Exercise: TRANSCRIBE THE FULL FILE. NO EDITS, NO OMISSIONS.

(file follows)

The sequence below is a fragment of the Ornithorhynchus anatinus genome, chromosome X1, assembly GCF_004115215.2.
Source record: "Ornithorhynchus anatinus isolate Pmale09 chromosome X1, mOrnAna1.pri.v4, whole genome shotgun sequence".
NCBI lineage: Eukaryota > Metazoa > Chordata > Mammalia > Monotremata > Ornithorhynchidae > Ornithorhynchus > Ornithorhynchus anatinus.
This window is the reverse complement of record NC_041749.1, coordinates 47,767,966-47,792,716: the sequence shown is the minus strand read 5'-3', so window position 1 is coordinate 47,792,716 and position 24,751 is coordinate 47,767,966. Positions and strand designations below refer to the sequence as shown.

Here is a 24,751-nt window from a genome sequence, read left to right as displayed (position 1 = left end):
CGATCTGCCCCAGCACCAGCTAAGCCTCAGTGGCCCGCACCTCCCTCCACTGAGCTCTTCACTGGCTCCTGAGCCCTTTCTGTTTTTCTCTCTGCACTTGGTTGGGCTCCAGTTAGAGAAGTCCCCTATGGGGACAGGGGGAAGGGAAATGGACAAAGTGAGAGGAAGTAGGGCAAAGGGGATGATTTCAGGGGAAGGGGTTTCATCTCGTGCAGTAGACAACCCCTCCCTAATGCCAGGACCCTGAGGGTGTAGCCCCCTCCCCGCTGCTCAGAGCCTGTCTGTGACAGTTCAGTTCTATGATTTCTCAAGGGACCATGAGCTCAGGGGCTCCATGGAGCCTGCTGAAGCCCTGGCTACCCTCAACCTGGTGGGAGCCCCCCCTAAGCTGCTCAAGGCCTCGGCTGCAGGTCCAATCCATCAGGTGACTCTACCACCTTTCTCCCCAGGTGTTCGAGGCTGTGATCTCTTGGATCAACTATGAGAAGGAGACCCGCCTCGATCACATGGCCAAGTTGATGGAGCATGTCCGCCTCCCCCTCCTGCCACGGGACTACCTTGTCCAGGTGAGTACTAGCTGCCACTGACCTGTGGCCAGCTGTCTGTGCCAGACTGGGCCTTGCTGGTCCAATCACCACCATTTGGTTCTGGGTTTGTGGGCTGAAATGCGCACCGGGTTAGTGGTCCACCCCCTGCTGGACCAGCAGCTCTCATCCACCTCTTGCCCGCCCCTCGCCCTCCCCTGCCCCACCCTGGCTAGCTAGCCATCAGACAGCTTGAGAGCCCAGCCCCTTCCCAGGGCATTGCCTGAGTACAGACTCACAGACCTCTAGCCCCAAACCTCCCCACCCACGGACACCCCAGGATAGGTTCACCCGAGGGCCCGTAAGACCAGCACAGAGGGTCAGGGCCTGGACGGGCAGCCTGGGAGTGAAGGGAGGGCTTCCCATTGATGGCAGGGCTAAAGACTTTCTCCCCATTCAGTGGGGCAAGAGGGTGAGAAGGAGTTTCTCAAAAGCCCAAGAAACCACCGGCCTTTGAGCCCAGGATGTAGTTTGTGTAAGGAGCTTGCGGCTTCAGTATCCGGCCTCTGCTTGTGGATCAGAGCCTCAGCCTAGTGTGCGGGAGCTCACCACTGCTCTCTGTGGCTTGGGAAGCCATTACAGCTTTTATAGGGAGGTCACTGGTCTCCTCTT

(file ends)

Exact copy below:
The sequence below is a fragment of the Ornithorhynchus anatinus genome, chromosome X1, assembly GCF_004115215.2.
Source record: "Ornithorhynchus anatinus isolate Pmale09 chromosome X1, mOrnAna1.pri.v4, whole genome shotgun sequence".
NCBI lineage: Eukaryota > Metazoa > Chordata > Mammalia > Monotremata > Ornithorhynchidae > Ornithorhynchus > Ornithorhynchus anatinus.
This window is the reverse complement of record NC_041749.1, coordinates 47,767,966-47,792,716: the sequence shown is the minus strand read 5'-3', so window position 1 is coordinate 47,792,716 and position 24,751 is coordinate 47,767,966. Positions and strand designations below refer to the sequence as shown.

Here is a 24,751-nt window from a genome sequence, read left to right as displayed (position 1 = left end):
CGATCTGCCCCAGCACCAGCTAAGCCTCAGTGGCCCGCACCTCCCTCCACTGAGCTCTTCACTGGCTCCTGAGCCCTTTCTGTTTTTCTCTCTGCACTTGGTTGGGCTCCAGTTAGAGAAGTCCCCTATGGGGACAGGGGGAAGGGAAATGGACAAAGTGAGAGGAAGTAGGGCAAAGGGGATGATTTCAGGGGAAGGGGTTTCATCTCGTGCAGTAGACAACCCCTCCCTAATGCCAGGACCCTGAGGGTGTAGCCCCCTCCCCGCTGCTCAGAGCCTGTCTGTGACAGTTCAGTTCTATGATTTCTCAAGGGACCATGAGCTCAGGGGCTCCATGGAGCCTGCTGAAGCCCTGGCTACCCTCAACCTGGTGGGAGCCCCCCCTAAGCTGCTCAAGGCCTCGGCTGCAGGTCCAATCCATCAGGTGACTCTACCACCTTTCTCCCCAGGTGTTCGAGGCTGTGATCTCTTGGATCAACTATGAGAAGGAGACCCGCCTCGATCACATGGCCAAGTTGATGGAGCATGTCCGCCTCCCCCTCCTGCCACGGGACTACCTTGTCCAGGTGAGTACTAGCTGCCACTGACCTGTGGCCAGCTGTCTGTGCCAGACTGGGCCTTGCTGGTCCAATCACCACCATTTGGTTCTGGGTTTGTGGGCTGAAATGCGCACCGGGTTAGTGGTCCACCCCCTGCTGGACCAGCAGCTCTCATCCACCTCTTGCCCGCCCCTCGCCCTCCCCTGCCCCACCCTGGCTAGCTAGCCATCAGACAGCTTGAGAGCCCAGCCCCTTCCCAGGGCATTGCCTGAGTACAGACTCACAGACCTCTAGCCCCAAACCTCCCCACCCACGGACACCCCAGGATAGGTTCACCCGAGGGCCCGTAAGACCAGCACAGAGGGTCAGGGCCTGGACGGGCAGCCTGGGAGTGAAGGGAGGGCTTCCCATTGATGGCAGGGCTAAAGACTTTCTCCCCATTCAGTGGGGCAAGAGGGTGAGAAGGAGTTTCTCAAAAGCCCAAGAAACCACCGGCCTTTGAGCCCAGGATGTAGTTTGTGTAAGGAGCTTGCGGCTTCAGTATCCGGCCTCTGCTTGTGGATCAGAGCCTCAGCCTAGTGTGCGGGAGCTCACCACTGCTCTCTGTGGCTTGGGAAGCCATTACAGCTTTTATAGGGAGGTCACTGGTCTCCTCTT